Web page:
Toasting to Profits
The success of the global alcoholic beverage market is nothing short of intoxicating. According to Research and Markets, the world’s largest market research store, the market is expected to experience moderate growth and reach an estimated $1,369.5 billion by 2018. Opportunities aren’t reserved for D-list celebrities hoping to book an appearance at a Vegas nightclub. Plenty of printers are profiting as well—just ask Lance Wilson, vice president of sales and marketing for Labels West Inc.
The Woodinville, Washington-based supplier recently pitched in to help a distributor and its ad agency partner develop a national campaign for a new product launch. Part of the project included an interactive label that featured a rather unique construction.
Here, Wilson shares the thought process behind the promotion and explains how distributors can tap into this explosive market.
Describe a beverage promotion of yours that you consider one of Labels West Inc.’s best.
Lance Wilson (LW): Labels West Inc. worked with a distributor who partnered with an ad agency to develop a national campaign for a large alcohol beverage producer. The campaign was for a nationwide new beverage product launch that involved TV spots, print ads as well as POP pieces placed in retail stores.
What items were featured in this promotion, and what influenced that decision?
LW: The featured item in this promotion was an interactive label. For the new product launch promotion, the consumer had the opportunity to receive a free personal service after purchasing the product. Each six-pack of beverages had a label applied that was designed to encourage further interaction with the consumer. The label featured multi-ply label construction with a unique variable code inside that the consumer could use to redeem online.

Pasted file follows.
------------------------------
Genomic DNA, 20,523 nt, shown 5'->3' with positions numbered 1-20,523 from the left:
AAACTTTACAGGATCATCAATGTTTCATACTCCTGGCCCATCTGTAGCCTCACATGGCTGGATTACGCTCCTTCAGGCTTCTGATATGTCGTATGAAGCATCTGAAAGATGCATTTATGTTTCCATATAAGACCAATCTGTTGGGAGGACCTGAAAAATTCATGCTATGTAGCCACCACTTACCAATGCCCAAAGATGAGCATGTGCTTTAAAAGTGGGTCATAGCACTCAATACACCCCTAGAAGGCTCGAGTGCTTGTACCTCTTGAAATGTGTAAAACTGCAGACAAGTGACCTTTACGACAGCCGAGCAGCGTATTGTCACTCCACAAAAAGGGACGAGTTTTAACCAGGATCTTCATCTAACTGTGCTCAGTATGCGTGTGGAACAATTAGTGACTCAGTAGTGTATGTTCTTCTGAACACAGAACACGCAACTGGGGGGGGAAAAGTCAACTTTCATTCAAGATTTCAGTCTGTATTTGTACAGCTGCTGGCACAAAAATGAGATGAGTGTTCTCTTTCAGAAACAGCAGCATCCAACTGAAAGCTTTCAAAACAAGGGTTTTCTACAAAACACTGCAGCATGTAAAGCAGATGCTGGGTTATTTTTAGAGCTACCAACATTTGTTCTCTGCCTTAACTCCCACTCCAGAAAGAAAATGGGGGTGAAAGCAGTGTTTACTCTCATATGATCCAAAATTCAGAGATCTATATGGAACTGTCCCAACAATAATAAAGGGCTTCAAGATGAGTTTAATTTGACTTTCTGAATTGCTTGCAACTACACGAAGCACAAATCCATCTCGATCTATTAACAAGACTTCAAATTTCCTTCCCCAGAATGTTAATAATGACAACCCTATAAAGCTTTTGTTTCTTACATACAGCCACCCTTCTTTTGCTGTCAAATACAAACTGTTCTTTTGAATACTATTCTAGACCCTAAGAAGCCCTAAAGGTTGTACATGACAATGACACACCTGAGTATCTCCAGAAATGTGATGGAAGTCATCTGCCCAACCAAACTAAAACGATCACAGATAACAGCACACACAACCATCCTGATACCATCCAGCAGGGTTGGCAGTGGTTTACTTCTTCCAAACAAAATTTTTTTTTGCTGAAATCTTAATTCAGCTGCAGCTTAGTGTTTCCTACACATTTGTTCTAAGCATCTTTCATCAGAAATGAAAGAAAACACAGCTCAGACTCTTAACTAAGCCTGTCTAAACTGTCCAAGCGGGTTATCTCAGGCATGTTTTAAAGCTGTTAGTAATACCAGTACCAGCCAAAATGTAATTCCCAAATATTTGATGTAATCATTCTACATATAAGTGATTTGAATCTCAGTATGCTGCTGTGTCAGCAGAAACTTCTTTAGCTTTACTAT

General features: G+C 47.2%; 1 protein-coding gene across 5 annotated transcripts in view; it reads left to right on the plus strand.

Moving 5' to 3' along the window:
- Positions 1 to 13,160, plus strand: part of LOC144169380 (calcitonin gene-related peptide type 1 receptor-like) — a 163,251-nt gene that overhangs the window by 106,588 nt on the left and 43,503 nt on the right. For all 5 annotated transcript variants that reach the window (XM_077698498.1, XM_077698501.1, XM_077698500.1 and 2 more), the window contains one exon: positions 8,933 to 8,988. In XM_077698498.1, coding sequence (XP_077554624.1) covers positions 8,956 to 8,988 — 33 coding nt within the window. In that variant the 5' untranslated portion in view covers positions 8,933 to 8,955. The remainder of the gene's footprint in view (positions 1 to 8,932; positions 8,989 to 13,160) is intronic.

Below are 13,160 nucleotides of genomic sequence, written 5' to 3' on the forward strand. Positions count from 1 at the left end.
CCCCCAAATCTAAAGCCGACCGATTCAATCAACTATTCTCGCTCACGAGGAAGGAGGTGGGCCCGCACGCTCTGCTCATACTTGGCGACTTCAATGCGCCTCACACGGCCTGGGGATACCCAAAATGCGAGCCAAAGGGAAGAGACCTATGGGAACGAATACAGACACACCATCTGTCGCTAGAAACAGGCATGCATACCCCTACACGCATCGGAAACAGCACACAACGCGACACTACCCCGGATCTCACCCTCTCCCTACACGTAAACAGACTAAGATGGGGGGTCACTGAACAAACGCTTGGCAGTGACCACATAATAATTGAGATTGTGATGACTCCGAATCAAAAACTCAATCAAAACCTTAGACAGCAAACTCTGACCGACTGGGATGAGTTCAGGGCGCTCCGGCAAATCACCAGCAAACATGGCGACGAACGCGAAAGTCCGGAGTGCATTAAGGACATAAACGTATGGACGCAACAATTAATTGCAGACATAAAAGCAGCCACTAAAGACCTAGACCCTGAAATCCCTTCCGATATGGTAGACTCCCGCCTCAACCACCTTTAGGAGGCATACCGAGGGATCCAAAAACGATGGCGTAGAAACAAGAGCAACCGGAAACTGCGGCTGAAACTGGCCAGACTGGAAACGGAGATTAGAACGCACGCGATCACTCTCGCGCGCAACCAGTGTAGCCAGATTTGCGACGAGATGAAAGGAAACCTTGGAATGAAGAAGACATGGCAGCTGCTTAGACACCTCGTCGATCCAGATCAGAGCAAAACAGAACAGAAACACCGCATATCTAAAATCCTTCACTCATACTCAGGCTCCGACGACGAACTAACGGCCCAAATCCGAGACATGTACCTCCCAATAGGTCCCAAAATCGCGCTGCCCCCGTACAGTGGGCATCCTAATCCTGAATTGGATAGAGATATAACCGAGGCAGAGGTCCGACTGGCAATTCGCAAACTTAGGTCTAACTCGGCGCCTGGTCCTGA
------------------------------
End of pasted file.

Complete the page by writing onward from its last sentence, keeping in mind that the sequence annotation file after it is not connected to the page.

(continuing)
How was this a profitable promotion for your company? For your distributor client?
LW: Labels West Inc. was selected to provide the labels due to the complex multi-ply label construction with variable data. This is not a typical commodity item due to the specific manufacturing capabilities required. The unique aspects of this type of label construction provide a good opportunity for distributors to make a decent margin.
Did you encounter any challenges with this particular promotion? If so, how did you overcome them?
LW: This project had some challenges aside from the unique construction of the label. The promotion required that the 500,000 labels be kitted with other promotional items and shipped to approximately 350 locations nationwide. The promotional items included in the kit were all provided by the distributor. The timeline was very tight and arrival dates were critical to the product launch, which had already been promoted in the media. To ensure that the requirements of the project were met, a detailed production schedule was created, extra staff was brought in, and our information technology crew created some changes in our process to automate shipping and packaging requirements.
Is there anything you would like to add?
LW: We would advise distributors to develop an alliance with marketing and advertising firms because these companies typically have established relationships with major brands. Distributors are in the position to be a single source for a wide range of products. They bring print expertise among many different mediums, such as traditional printing, promotional items, apparel, signage and POP pieces.